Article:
Fifty years ago today, UAW president Walter P. Reuther, his wife and four others died in a mysterious plane crash while on their way to a union recreation and educational centre at Black Lake in the northern portion of Michigan’s lower peninsula. I’ve always been fascinated by Reuther. He was a fearless leader from an era when just being a member of the UAW, let alone being an organiser, could mean your death.
Much of my fascination started with the above photo. It’s one of those rare images that captures a moment in time when the world really began to change. It shows the opening volley of a momentous occasion: The Battle of the Overpass, which would eventually lead to the UAW cracking the Ford Motor Company.
You probably know Henry Ford was fanatically anti-union. His factories were some of the last to be unionized. Ford’s “Service Department,” was a private police forced filled with ex-cons, goons and mobsters meant to intimidate workers who might unionize. Ford’ right-hand man, Harry Bennett, ran the service department and ruled the Rouge River complex in Dearborn, MI, the largest factory in the world at the time, with an iron fist. Ford declared his factories would never be unionized. Reuther aimed to prove him wrong.
Still high off of the success of unionizing the largest manufacturer in the world, General Motors, the UAW turned its sights on the next big fish. The plan was to get together on May 26, 1937 and drop leaflets on workers from the Miller road overpass just outside of the factory doors during shift change while the women’s auxiliary handed them out as well. Some 9,000 workers would be flowing under the overpass, and the UAW would rain leaflets down on them, promoting raises and a six-hour work day. Though the overpass and Miller road are public thoroughfares, everyone knew that Ford owned Dearborn, and the Dearborn police. The UAW might as well have been standing on Ford’s lawn.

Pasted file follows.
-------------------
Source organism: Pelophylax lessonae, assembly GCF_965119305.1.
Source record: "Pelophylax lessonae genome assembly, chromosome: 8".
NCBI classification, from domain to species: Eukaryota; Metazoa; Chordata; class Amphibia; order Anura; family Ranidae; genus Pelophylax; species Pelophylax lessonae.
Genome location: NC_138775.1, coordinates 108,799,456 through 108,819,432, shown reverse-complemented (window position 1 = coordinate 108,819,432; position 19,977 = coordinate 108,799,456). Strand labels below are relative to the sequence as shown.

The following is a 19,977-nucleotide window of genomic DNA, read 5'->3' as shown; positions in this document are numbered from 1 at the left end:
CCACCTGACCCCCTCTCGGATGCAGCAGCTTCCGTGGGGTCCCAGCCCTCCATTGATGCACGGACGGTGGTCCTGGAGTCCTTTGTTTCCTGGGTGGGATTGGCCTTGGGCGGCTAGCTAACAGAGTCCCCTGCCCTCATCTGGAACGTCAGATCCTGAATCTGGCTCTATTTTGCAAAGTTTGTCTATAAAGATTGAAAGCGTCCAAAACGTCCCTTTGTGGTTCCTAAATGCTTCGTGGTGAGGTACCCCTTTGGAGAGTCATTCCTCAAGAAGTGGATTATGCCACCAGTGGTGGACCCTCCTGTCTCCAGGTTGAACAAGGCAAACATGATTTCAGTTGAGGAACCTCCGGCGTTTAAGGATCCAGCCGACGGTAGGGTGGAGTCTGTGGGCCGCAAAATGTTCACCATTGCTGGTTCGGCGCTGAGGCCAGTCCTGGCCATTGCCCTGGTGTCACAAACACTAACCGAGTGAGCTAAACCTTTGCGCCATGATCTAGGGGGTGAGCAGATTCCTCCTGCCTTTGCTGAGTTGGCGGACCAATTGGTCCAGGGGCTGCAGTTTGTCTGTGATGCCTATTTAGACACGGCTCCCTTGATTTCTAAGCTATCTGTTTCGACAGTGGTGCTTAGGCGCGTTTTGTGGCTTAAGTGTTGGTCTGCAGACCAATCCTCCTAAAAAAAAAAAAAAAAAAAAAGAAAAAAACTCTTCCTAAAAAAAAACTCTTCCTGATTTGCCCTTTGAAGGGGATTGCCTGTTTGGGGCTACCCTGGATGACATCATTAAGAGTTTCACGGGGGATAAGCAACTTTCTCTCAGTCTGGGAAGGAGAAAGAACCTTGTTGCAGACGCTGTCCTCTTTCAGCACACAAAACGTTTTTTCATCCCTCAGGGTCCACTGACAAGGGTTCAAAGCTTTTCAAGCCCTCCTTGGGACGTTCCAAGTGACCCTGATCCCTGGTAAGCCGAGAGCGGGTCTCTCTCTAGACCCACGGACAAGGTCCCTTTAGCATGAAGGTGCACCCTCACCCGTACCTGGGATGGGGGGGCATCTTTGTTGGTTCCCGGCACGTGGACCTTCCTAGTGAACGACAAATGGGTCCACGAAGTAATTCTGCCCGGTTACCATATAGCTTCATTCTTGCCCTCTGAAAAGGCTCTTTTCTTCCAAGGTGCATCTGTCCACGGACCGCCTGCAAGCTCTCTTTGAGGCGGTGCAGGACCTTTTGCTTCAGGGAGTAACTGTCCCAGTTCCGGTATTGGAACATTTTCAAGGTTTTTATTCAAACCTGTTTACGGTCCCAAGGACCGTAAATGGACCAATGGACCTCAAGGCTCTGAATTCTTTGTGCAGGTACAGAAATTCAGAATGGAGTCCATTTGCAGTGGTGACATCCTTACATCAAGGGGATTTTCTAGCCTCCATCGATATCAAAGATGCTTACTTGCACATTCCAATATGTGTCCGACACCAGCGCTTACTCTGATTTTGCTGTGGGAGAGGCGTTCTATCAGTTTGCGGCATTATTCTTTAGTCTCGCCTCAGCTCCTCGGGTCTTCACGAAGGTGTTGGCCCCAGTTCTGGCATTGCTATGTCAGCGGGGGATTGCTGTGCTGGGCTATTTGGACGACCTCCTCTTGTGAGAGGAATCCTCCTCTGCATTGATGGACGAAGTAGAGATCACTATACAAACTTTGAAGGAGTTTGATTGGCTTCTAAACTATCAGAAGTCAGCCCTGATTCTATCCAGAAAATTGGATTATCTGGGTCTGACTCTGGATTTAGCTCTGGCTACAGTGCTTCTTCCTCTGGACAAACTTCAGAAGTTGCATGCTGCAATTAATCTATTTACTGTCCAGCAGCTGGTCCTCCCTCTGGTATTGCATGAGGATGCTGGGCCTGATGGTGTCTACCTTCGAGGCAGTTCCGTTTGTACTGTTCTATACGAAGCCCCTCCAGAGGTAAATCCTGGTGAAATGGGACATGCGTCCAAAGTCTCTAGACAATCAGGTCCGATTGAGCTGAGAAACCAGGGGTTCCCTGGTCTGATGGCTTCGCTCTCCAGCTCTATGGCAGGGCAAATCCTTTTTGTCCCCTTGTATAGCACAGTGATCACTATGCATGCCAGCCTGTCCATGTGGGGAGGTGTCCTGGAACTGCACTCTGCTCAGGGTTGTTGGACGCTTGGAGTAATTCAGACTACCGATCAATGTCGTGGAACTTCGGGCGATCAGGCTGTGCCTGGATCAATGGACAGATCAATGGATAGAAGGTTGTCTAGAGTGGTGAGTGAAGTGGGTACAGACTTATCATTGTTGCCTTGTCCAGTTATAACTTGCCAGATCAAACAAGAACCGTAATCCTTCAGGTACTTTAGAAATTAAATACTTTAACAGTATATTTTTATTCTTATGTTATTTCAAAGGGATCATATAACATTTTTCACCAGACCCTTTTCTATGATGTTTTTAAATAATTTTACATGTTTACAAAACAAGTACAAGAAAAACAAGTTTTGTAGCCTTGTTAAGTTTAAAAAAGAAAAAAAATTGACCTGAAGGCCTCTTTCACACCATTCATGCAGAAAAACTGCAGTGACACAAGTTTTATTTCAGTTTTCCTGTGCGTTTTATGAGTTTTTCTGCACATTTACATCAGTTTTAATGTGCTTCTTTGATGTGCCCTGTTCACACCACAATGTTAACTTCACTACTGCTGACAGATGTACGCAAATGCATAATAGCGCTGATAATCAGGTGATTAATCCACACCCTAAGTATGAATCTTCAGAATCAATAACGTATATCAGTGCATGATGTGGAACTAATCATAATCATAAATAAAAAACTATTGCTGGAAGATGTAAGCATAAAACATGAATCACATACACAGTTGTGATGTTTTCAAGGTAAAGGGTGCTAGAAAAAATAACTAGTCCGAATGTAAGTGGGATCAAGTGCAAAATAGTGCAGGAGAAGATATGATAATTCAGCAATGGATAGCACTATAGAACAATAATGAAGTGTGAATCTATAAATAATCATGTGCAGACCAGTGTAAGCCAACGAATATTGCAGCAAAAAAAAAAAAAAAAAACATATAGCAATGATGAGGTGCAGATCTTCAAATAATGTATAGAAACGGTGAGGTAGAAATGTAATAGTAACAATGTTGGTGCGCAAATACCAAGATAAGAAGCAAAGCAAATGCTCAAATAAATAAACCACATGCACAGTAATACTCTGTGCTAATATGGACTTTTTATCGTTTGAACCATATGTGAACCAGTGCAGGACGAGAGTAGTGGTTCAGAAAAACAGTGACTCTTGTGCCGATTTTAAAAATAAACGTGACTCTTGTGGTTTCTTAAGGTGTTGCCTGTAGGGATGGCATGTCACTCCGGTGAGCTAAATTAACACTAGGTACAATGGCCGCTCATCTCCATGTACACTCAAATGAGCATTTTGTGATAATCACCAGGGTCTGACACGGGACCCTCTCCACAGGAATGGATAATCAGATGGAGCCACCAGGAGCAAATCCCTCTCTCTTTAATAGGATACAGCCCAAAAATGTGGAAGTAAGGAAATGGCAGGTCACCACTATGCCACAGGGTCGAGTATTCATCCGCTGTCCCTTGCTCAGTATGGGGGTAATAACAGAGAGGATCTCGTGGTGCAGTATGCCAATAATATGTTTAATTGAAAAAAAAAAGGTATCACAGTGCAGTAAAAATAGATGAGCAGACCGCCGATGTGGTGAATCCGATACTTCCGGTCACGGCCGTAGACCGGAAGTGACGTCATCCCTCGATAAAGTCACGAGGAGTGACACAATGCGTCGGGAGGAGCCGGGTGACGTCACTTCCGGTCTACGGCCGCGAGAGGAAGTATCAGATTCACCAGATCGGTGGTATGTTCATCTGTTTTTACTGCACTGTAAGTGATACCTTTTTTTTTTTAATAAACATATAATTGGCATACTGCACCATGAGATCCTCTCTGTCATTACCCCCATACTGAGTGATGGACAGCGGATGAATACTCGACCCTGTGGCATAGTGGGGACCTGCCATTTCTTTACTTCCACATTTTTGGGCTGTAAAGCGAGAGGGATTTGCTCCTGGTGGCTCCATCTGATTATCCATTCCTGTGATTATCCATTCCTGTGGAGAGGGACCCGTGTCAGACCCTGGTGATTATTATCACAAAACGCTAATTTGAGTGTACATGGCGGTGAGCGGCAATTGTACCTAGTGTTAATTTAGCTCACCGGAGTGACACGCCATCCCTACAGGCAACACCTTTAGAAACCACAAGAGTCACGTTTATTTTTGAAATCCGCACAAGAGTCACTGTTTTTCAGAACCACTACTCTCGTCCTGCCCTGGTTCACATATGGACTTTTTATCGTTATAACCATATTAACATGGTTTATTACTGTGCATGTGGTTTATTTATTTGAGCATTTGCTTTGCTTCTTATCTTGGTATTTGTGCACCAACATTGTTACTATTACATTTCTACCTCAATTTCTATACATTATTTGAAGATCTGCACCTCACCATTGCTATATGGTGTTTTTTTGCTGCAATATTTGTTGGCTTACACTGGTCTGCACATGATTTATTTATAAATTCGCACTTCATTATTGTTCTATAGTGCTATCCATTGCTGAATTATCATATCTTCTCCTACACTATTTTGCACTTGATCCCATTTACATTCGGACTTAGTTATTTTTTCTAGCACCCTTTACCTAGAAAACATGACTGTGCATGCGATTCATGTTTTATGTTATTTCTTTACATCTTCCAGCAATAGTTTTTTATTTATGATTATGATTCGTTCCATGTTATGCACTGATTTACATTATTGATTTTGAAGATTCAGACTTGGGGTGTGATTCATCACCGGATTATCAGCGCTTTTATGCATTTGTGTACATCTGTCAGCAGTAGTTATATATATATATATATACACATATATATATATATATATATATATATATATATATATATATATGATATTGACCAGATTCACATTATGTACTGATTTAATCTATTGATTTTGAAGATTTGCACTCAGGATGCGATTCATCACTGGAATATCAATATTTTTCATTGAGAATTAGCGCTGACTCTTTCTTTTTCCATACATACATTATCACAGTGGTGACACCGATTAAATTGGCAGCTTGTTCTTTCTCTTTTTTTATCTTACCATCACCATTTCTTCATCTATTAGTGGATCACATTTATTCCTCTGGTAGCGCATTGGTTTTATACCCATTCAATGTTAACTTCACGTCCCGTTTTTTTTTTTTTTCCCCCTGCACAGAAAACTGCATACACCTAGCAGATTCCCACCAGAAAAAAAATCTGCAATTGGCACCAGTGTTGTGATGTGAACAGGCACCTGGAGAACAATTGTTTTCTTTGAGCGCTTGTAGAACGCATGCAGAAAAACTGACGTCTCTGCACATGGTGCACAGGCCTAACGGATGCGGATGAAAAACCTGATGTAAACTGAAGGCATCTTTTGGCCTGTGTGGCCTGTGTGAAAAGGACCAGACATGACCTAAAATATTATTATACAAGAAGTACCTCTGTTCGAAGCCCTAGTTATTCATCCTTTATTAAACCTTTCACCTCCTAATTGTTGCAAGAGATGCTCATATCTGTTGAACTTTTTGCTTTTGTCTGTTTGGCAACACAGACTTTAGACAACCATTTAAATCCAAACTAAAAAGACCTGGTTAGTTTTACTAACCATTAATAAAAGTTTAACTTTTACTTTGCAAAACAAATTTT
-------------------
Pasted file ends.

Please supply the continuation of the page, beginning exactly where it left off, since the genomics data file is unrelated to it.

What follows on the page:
A photographer for the Detroit News named James Kilpatrick who tagged along asked the group to pose in front of the Ford sign just as the Service Department was rolling up. What happened next would be known as the “Battle of the Overpass” The Detroit News has a good run down of what happened next:
Facing the photographers, Reuther and his partners had their backs to the thugs that were approaching them. The newsmen’s warnings were too late. They were attacked brutally: punched and kicked repeatedly. Frankensteen recounted how two men held his legs apart while another kicked him repeatedly in the groin. One man placed his heel in his abdomen, grinding it, then put his full weight on it. Reuther was punched in the face, abdomen and back and kicked down the stairs. Kanter was pushed off the bridge and fell 30 feet.
The women who were to hand out the leaflets were arriving on trolley cars and were brutally shoved back into the cars, or pulled out and beaten. A lone police officer, appalled at the scene, pleaded with the “service” men to stop beating one woman: “You’ll kill her…” The Dearborn police did nothing else. They stood by and said the Ford men were protecting their private property.
Reuther described some of the treatment he received: